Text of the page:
Law enforcement agencies participating in the joint investigation that led to the charges in this case include the Drug Enforcement Administration, Hamilton County Sheriff’s Office, Chattanooga Police Department, Tennessee Bureau of Investigation, Tennessee Highway Patrol, and Red Bank Police Department.  Assistant U.S. Attorneys Michael D. Porter and Scott Winne represented the United States in court proceedings. 


Latest Bradley County Arrest Report

Click  here  for the latest Bradley County arrest report. (click for more)

Get Emailed Headlines From Chattanoogan.com; Like Us On Facebook, Twitter For Instant News

We send out headlines each week day of the latest Chattanooga news.  Our news headlines have links that take you to the stories with a click. We also send out special emails if there is a highly significant local news story breaking so you will be aware of it quickly. To be added to the email headline list, just email us at news@chattanoogan.com. In addition, ... (click for more)

Arming Teachers With Guns Will Be Too Dangerous - And Response (4)

Arming teachers with guns in the classroom, as Bill Lee proposes, would be the single most dangerous thing to happen to students in Tennessee history. Students and teachers in close proximity to loaded firearms daily? Across this state, in middle schools alone, there are probably hundreds of student/teacher conflicts a day. What if a student got hold of gun in a struggle with ... (click for more)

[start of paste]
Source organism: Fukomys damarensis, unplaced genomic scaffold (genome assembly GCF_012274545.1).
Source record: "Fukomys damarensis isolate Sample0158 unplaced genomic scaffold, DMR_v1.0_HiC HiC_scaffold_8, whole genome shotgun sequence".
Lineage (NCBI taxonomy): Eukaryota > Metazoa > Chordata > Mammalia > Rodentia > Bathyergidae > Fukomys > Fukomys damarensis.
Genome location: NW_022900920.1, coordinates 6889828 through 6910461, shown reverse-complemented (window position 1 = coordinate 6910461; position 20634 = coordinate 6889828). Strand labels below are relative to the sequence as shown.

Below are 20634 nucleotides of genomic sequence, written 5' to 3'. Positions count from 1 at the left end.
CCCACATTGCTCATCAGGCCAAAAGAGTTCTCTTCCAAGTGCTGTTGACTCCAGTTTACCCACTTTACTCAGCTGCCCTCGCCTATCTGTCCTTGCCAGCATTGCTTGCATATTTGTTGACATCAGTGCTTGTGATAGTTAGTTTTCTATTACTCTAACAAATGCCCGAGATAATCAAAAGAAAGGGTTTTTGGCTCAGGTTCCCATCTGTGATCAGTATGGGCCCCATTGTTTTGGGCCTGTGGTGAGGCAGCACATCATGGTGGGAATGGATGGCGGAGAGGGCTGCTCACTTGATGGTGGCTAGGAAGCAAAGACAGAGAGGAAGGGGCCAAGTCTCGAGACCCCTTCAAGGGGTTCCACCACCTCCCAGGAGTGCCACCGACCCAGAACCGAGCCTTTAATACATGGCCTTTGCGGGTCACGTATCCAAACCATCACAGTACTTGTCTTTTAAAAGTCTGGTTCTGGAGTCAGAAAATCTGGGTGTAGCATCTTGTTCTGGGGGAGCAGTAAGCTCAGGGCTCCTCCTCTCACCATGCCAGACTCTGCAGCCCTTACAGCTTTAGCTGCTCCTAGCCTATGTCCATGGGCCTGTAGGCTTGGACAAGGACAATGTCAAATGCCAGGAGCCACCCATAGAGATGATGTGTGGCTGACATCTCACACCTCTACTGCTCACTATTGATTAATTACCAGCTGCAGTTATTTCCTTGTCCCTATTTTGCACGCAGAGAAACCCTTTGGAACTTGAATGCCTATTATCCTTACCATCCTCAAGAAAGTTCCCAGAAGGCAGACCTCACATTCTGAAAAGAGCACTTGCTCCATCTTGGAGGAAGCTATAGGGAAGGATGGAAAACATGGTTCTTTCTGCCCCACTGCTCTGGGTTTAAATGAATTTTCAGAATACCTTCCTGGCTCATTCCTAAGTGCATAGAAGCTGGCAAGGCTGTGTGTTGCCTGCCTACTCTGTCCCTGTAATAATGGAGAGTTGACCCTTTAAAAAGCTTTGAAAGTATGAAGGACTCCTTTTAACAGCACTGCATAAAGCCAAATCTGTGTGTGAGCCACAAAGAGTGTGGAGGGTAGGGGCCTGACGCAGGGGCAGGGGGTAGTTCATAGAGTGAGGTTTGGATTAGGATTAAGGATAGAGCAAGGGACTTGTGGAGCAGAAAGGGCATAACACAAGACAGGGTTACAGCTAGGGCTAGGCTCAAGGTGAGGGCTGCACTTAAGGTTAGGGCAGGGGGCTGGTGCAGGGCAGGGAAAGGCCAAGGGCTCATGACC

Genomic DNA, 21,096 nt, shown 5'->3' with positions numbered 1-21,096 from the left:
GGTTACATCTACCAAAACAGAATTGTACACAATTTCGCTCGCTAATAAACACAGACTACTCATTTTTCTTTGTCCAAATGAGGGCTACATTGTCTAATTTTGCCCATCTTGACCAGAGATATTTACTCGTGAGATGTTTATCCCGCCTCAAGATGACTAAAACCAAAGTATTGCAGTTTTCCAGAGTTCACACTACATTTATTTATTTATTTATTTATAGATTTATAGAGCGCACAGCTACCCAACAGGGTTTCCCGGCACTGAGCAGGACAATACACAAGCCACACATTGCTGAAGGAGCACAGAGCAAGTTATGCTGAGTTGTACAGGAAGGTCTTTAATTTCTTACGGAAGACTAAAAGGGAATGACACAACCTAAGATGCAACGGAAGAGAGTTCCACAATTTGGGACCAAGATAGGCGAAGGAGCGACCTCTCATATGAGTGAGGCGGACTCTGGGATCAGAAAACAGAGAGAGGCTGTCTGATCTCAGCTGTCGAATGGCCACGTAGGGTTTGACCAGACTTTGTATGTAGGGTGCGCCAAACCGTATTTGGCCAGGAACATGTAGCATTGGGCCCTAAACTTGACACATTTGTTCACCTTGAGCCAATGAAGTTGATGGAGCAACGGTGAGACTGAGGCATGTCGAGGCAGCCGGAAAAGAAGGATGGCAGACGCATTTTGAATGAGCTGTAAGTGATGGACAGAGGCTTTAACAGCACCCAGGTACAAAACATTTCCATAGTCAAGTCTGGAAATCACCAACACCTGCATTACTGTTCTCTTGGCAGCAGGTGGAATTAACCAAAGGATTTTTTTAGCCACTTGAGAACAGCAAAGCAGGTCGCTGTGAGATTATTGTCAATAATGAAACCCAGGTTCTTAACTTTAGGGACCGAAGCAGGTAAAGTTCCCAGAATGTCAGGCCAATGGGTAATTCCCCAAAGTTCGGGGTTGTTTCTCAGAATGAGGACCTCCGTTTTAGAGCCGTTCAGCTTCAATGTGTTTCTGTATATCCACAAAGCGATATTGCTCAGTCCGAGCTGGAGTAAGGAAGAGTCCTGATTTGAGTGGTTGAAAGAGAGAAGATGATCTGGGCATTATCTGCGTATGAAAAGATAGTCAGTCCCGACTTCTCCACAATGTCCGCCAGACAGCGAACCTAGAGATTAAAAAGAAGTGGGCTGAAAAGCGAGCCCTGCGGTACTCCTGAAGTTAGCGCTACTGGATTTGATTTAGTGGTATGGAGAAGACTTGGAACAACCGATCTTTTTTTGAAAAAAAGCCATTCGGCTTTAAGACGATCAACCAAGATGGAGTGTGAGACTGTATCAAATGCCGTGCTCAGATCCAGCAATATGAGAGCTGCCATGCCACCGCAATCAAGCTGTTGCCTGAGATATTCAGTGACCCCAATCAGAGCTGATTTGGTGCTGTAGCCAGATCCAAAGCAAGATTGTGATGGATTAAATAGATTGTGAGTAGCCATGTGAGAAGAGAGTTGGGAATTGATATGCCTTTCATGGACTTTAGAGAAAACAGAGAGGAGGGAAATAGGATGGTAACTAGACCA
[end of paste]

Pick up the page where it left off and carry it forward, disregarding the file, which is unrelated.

Roy Exum: It’s So Sad For Me

I cannot remember a time in my life when I have been as saddened by such a travesty that has now erupted in the confirmation process that would place Brett Kavanaugh on our Supreme Court. I am sad for every single person who has been touched by this catastrophe, from 85-year-old Dianne Feinstein to Brett’s wife and two young daughters, ages 13 and 10. Not a person, in any way involved, ... (click for more)

Chattanooga Holds On To Beat Samford, 27-20

The Samford Bulldogs may have won the battle, but the Chattanooga Mocs won the war. Facing each other in a key Southern Conference football battle at Finley Stadium Saturday night, the Mocs had their hands full, but were able to pull out an important victory by a final score of 27-20 before 10,469 fans. The Bulldogs entered the game on a two-game losing streak, but were leading ... (click for more)

No. 2 Georgia Bulldogs Battles Missouri For A Tough 43-29 Victory Saturday

COLUMBIA, Mo. —   There's more than one way to win a game, more than one way to score, more than one way to, in Georgia football coach  Kirby Smart 's oft-repeated words, attack the day. The No. 2-ranked Bulldogs got out of Columbia, Mo., with a win Saturday  before 58,284 at Faurot Field  in large part because of how they attacked the ball. ... (click for more)